Date of Graduation
Master of Arts in English
poetry, gender, female artist, influence, female literary tradition, beat literature
English Language and Literature
The poetry of Elise Cowen (1933-1962) challenges the lack of scholarly interest in women writers of the Beat Generation summed up in Allen Ginsberg's seemingly careless remark: "Is it our fault that there weren't any women of genius in the group?" As Amy Friedman asserts about female Beat writers, Cowen was not "an accidental artist" who "only gained access to writing through a connection with men." Although Cowen draws inspiration from the Romantic era like her male counterparts in the Beat Movement, she aligns herself with and continues a female tradition. In "Teacher—Your Body My Kabbalah" and "I Took the Skin of Corpses," Cowen invokes Mary Shelley's Frankenstein and Charlotte Bronte to gain a poetic authority rooted in the feminine. In "Sitting With You in the Kitchen," "The Lady," and "If It Weren't for Love" Cowen focuses on issues pertinent to her own historical moment linking her poetry to the past and future. Cowen also parallels the subtle critique made by Bronte and Shelley of gender bias inherent in the male Romantic vision through her use of diction, metaphor, imagery and word play. In this way, she provides a critique of the sexism of the Beat movement and also prescribed gender roles in mid-century America.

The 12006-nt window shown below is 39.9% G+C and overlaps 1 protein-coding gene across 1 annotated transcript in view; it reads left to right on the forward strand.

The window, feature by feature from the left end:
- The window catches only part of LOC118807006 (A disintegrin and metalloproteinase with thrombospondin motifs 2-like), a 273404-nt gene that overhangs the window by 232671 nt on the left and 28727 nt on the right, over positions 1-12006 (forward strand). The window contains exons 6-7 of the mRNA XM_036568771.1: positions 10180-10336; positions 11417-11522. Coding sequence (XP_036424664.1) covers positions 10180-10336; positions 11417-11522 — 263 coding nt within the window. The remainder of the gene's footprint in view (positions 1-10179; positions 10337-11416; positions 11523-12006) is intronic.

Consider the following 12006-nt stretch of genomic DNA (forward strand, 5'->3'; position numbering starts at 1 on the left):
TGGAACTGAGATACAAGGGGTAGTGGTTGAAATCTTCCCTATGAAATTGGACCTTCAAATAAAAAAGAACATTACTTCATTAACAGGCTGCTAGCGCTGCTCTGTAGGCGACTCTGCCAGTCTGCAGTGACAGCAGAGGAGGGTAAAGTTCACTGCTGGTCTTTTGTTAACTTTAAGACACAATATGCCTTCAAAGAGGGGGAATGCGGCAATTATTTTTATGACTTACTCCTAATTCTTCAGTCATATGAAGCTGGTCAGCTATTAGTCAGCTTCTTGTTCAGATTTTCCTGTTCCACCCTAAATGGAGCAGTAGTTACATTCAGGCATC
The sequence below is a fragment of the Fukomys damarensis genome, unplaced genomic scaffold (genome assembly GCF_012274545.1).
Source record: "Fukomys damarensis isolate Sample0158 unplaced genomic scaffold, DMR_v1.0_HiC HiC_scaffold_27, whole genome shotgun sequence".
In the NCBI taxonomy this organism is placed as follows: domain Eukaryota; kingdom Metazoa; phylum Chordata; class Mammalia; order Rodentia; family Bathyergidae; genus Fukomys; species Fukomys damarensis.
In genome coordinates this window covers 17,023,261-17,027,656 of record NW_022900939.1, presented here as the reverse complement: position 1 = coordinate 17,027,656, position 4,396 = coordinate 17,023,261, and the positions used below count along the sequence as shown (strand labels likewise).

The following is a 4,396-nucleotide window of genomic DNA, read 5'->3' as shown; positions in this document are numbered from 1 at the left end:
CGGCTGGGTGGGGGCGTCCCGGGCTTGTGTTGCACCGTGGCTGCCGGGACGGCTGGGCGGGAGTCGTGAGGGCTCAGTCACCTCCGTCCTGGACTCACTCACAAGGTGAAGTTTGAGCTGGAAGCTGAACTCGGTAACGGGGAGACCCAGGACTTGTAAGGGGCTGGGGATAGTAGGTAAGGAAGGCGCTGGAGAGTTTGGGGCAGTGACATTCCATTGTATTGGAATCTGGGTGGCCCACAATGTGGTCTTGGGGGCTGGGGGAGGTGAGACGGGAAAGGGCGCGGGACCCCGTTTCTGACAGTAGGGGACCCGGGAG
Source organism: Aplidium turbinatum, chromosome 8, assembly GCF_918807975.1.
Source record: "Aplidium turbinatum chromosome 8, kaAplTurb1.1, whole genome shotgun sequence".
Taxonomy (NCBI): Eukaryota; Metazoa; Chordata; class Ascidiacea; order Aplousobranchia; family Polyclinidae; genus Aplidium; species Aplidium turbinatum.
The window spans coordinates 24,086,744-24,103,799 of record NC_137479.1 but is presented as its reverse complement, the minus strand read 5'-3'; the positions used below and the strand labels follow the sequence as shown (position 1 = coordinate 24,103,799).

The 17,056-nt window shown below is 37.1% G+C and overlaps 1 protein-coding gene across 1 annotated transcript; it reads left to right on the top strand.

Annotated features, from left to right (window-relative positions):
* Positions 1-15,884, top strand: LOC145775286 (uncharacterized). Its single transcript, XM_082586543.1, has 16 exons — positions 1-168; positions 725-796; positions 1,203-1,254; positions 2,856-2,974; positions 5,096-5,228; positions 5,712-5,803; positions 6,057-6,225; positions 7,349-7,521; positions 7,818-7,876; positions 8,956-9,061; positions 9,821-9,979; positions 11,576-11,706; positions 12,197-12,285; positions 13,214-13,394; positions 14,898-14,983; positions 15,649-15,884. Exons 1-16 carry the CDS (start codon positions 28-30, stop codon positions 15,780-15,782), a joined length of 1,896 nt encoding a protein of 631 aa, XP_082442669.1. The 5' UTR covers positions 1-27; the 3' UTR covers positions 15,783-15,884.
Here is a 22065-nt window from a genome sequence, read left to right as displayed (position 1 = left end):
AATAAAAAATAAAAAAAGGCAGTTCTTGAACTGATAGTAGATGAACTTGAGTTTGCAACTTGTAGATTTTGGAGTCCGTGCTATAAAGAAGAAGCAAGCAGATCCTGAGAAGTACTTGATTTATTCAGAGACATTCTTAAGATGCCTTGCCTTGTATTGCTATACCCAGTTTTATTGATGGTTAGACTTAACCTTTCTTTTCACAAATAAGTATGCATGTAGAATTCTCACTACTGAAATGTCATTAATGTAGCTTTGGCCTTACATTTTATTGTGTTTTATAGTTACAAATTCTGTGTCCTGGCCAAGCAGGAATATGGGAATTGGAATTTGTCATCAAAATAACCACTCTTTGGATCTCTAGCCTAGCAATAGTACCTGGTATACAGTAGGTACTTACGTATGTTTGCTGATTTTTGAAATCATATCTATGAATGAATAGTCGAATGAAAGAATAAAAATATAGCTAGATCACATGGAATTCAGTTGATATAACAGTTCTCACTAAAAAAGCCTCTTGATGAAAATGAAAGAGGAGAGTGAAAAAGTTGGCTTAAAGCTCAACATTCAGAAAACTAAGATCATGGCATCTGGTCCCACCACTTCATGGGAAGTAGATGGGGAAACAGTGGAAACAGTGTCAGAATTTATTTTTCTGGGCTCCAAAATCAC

© Jessie Ann Cannady
Cannady, Jessie Ann, "Unrequited Love For a Female Beat Poet: the Deliberate Artistry of Elise Cowen" (2011). MSU Graduate Theses. 2522.